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Joint European Torus Facility: UK Underwrite

Volume 626: debated on Tuesday 27 June 2017

Today I have laid before Parliament a departmental minute describing the contingent liability resulting from Her Majesty’s Government’s underwrite of the UK’s fair share of the Joint European Torus (JET) costs.

JET is a world-leading nuclear fusion research facility based in Oxfordshire and supports 1,300 jobs in the UK. JET is funded through a contract between the EU Commission and the UK Atomic Energy Authority. As part of this contract, the EU provides around £60 million of funding per year representing 88% of the JET running costs.

The current JET contract is due to end in December 2018 and the EU Commission is currently considering a potential extension of the JET contract until at least the end of 2020. This extension is crucial to the future of JET, the researchers that work there and to ensuring the UK continues to lead the world in fusion technology and research.

I wrote to the EU Commission on 20 June 2017 confirming that, should the JET contract be extended, the UK would continue to pay its fair share of JET costs. This underwriting of UK JET costs aims to provide the certainty needed to secure the extension of the JET contract and minimise the uncertainty around the future of this world-class facility.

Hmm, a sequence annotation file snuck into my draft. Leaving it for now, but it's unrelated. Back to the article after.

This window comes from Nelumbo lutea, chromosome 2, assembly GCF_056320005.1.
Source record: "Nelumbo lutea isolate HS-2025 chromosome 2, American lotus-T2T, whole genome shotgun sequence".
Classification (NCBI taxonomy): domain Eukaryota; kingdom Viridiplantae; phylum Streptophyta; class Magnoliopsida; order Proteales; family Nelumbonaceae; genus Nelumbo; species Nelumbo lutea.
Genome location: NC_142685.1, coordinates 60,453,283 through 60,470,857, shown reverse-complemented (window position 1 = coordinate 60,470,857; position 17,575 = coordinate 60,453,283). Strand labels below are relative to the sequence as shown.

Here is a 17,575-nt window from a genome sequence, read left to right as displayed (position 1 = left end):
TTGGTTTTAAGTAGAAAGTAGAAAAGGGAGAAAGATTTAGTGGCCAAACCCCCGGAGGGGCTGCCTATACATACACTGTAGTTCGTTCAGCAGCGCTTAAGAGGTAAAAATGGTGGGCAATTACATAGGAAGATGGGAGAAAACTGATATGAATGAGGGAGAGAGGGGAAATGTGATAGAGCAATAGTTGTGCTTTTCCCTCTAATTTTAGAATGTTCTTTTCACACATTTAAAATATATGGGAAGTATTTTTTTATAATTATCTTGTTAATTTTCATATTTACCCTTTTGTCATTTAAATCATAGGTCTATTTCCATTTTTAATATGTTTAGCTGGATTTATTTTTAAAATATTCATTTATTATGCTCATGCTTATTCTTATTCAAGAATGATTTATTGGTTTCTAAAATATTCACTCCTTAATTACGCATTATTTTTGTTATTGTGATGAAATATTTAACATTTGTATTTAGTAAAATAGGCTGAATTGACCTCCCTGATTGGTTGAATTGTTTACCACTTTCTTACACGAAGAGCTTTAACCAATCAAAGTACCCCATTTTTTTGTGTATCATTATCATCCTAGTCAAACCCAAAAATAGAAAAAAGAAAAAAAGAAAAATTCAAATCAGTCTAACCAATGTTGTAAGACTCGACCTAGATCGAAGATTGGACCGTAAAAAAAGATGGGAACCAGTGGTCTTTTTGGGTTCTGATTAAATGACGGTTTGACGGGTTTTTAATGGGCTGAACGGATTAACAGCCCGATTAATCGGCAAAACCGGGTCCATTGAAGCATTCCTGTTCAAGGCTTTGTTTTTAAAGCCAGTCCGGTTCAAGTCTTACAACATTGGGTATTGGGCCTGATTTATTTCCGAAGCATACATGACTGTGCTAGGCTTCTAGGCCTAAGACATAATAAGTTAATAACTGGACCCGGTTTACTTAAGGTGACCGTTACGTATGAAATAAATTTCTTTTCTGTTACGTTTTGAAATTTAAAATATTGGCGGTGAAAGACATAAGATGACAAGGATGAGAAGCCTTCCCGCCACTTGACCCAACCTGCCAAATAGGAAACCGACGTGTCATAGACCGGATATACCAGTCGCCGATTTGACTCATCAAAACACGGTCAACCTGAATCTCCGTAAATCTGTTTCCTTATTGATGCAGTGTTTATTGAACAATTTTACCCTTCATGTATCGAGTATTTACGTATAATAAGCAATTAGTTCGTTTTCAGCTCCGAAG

The departmental minute describes the contingent liability that the Government will hold as a result of underwriting the UK’s fair share of the JET costs. The value of the liability is subject to negotiation. Estimates as to the possible value of the liability will need to remain confidential so as to avoid prejudicing the UK’s future negotiating position.

It is usual to allow a period of 14 sitting days prior to accepting a contingent liability, to provide Parliament with an opportunity to scrutinise the proposal and raise any objections. Because of the dissolution of Parliament it was not possible to allow for a period of scrutiny before incurring this liability. This was in order to ensure that the underwrite was communicated to the EU Commission in time to influence a key report on which decisions about the JET contract extension will be based. This action was judged to be in the public interest because of the additional costs to the public finances which might be incurred if the Commission was not informed of the UK’s intentions in time to influence its decisions.